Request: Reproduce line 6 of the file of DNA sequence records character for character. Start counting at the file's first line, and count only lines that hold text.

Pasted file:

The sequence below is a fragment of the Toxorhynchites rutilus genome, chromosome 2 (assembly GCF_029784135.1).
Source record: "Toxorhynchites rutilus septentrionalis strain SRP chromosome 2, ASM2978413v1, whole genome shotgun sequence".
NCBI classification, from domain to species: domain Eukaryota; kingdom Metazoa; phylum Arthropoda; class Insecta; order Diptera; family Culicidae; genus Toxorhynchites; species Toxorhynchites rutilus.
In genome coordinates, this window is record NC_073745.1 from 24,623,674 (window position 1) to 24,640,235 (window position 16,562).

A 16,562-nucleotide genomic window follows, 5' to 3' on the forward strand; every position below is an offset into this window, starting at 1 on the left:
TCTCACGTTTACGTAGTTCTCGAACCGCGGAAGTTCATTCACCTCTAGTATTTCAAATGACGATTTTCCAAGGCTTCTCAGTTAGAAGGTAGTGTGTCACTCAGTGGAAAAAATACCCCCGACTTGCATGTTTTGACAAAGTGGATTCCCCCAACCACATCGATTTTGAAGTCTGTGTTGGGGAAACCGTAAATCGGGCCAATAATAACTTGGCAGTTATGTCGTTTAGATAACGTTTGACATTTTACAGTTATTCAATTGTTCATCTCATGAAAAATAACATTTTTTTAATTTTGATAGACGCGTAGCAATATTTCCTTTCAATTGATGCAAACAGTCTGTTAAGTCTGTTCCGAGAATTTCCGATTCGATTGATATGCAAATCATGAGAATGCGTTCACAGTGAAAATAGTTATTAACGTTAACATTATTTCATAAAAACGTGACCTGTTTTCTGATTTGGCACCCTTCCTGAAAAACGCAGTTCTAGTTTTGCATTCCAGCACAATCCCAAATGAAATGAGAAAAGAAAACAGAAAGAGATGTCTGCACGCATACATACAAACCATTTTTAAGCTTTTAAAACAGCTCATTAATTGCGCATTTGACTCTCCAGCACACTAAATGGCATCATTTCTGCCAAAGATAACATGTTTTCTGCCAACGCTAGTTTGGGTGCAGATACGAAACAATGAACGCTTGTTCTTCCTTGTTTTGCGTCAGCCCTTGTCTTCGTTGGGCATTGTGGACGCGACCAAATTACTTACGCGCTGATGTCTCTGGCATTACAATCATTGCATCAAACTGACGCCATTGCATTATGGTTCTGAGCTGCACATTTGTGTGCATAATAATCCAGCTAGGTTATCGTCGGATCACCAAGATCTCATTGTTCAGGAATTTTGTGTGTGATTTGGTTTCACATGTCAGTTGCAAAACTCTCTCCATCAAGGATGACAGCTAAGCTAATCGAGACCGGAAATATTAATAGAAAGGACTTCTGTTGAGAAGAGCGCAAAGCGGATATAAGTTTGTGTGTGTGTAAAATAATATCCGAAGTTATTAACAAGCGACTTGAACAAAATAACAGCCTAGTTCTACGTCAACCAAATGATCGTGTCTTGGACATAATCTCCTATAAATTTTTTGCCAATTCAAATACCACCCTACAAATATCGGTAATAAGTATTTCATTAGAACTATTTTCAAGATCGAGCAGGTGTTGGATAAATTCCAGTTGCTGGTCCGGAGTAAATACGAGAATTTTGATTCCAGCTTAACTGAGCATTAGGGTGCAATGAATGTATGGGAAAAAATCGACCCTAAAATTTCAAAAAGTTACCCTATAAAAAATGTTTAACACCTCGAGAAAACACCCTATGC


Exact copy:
TCTCACGTTTACGTAGTTCTCGAACCGCGGAAGTTCATTCACCTCTAGTATTTCAAATGACGATTTTCCAAGGCTTCTCAGTTAGAAGGTAGTGTGTCACTCAGTGGAAAAAATACCCCCGACTTGCATGTTTTGACAAAGTGGATTCCCCCAACCACATCGATTTTGAAGTCTGTGTTGGGGAAACCGTAAATCGGGCCAATAATAACTTGGCAGTTATGTCGTTTAGATAACGTTTGACATTTTACAGTTATTCAATTGTTCATCTCATGAAAAATAACATTTTTTTAATTTTGATAGACGCGTAGCAATATTTCCTTTCAATTGATGCAAACAGTCTGTTAAGTCTGTTCCGAGAATTTCCGATTCGATTGATATGCAAATCATGAGAATGCGTTCACAGTGAAAATAGTTATTAACGTTAACATTATTTCATAAAAACGTGACCTGTTTTCTGATTTGGCACCCTTCCTGAAAAACGCAGTTCTAGTTTTGCATTCCAGCACAATCCCAAATGAAATGAGAAAAGAAAACAGAAAGAGATGTCTGCACGCATACATACAAACCATTTTTAAGCTTTTAAAACAGCTCATTAATTGCGCATTTGACTCTCCAGCACACTAAATGGCATCATTTCTGCCAAAGATAACATGTTTTCTGCCAACGCTAGTTTGGGTGCAGATACGAAACAATGAACGCTTGTTCTTCCTTGTTTTGCGTCAGCCCTTGTCTTCGTTGGGCATTGTGGACGCGACCAAATTACTTACGCGCTGATGTCTCTGGCATTACAATCATTGCATCAAACTGACGCCATTGCATTATGGTTCTGAGCTGCACATTTGTGTGCATAATAATCCAGCTAGGTTATCGTCGGATCACCAAGATCTCATTGTTCAGGAATTTTGTGTGTGATTTGGTTTCACATGTCAGTTGCAAAACTCTCTCCATCAAGGATGACAGCTAAGCTAATCGAGACCGGAAATATTAATAGAAAGGACTTCTGTTGAGAAGAGCGCAAAGCGGATATAAGTTTGTGTGTGTGTAAAATAATATCCGAAGTTATTAACAAGCGACTTGAACAAAATAACAGCCTAGTTCTACGTCAACCAAATGATCGTGTCTTGGACATAATCTCCTATAAATTTTTTGCCAATTCAAATACCACCCTACAAATATCGGTAATAAGTATTTCATTAGAACTATTTTCAAGATCGAGCAGGTGTTGGATAAATTCCAGTTGCTGGTCCGGAGTAAATACGAGAATTTTGATTCCAGCTTAACTGAGCATTAGGGTGCAATGAATGTATGGGAAAAAATCGACCCTAAAATTTCAAAAAGTTACCCTATAAAAAATGTTTAACACCTCGAGAAAACACCCTATGC